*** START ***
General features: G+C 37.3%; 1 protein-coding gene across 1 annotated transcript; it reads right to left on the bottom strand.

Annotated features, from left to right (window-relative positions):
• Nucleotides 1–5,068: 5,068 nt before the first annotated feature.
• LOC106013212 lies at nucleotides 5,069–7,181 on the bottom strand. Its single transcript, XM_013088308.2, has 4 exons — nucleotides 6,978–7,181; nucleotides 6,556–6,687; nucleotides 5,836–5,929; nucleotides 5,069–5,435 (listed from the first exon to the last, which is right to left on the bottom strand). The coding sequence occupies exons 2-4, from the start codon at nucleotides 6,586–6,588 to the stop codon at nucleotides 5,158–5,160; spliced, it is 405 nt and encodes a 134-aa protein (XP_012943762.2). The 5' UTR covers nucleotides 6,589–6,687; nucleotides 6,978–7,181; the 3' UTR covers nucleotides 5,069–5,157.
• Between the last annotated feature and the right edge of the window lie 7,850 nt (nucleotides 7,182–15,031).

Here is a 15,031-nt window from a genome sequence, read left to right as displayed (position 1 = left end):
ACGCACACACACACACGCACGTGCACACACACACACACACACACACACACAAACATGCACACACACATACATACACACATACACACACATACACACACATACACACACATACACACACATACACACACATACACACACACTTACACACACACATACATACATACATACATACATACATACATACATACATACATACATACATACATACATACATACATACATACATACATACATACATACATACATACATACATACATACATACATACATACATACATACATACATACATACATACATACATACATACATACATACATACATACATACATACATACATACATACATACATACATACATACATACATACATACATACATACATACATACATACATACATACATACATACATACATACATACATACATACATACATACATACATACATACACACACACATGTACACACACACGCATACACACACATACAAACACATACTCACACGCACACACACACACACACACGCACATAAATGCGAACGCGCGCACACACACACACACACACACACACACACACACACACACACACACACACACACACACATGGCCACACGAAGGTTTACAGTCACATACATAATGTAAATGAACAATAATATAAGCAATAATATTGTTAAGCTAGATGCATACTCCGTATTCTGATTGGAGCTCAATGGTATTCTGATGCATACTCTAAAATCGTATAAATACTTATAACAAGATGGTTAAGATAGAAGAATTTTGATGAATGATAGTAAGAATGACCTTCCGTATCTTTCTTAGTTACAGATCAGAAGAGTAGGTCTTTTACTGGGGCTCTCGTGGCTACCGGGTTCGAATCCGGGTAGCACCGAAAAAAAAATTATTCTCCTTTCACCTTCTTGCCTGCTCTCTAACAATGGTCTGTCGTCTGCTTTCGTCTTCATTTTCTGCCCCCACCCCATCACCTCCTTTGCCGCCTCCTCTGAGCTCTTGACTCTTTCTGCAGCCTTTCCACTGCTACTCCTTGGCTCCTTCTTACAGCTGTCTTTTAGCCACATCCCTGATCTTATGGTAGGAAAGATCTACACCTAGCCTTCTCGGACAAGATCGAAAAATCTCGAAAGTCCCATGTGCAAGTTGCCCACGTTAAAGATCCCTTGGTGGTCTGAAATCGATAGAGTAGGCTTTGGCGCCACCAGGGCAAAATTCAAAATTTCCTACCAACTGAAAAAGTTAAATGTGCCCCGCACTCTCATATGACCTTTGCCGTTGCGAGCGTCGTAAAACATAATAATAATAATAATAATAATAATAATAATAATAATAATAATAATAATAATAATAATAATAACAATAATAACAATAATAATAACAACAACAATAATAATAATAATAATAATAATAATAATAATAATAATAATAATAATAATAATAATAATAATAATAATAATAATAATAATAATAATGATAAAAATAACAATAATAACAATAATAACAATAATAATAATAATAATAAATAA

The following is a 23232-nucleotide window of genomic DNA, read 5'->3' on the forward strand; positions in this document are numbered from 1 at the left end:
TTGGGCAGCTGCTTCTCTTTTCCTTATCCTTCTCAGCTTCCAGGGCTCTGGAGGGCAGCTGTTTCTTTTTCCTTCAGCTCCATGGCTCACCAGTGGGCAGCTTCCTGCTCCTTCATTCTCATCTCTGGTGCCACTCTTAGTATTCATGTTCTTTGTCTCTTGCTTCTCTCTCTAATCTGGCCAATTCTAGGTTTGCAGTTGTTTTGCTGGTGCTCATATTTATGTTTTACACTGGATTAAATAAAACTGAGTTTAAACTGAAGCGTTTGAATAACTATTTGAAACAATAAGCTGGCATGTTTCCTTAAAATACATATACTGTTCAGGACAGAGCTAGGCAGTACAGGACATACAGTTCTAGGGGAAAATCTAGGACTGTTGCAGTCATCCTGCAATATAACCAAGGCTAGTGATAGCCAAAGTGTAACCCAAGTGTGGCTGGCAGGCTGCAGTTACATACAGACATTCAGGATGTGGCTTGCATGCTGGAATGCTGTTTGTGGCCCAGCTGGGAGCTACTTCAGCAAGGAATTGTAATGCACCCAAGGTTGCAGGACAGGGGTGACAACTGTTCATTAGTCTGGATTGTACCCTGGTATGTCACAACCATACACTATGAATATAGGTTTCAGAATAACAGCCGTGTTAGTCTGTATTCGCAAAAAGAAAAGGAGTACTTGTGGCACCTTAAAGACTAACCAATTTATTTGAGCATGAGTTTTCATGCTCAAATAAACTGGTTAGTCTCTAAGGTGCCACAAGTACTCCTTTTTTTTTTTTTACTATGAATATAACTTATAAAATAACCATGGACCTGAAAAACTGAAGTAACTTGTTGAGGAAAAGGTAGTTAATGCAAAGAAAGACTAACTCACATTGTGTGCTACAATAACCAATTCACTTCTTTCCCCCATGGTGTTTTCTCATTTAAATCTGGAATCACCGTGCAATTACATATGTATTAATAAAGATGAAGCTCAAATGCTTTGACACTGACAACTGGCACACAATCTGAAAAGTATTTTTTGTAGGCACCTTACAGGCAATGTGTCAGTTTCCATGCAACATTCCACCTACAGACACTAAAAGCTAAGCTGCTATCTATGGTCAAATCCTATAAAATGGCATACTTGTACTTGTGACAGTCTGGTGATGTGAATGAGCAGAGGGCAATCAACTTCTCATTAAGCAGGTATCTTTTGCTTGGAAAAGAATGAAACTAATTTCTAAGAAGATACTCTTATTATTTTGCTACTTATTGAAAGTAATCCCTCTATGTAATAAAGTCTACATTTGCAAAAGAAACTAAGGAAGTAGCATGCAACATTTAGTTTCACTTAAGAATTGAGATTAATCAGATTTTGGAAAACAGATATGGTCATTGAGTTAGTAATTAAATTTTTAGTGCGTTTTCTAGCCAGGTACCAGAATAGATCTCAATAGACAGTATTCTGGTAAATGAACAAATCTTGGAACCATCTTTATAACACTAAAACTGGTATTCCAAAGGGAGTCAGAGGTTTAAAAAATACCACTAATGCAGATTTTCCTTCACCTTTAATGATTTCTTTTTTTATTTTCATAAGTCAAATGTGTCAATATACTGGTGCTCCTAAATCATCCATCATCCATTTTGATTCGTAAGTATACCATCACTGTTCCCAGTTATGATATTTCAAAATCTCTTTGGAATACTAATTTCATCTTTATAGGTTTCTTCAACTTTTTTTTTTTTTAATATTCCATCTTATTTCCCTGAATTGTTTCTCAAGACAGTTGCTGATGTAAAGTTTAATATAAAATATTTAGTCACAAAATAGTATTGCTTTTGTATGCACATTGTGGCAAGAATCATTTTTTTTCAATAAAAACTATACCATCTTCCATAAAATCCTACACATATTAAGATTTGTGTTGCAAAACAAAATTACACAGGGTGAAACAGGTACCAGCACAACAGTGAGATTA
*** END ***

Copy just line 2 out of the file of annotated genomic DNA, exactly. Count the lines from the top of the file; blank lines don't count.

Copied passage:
Annotated features, from left to right (window-relative positions):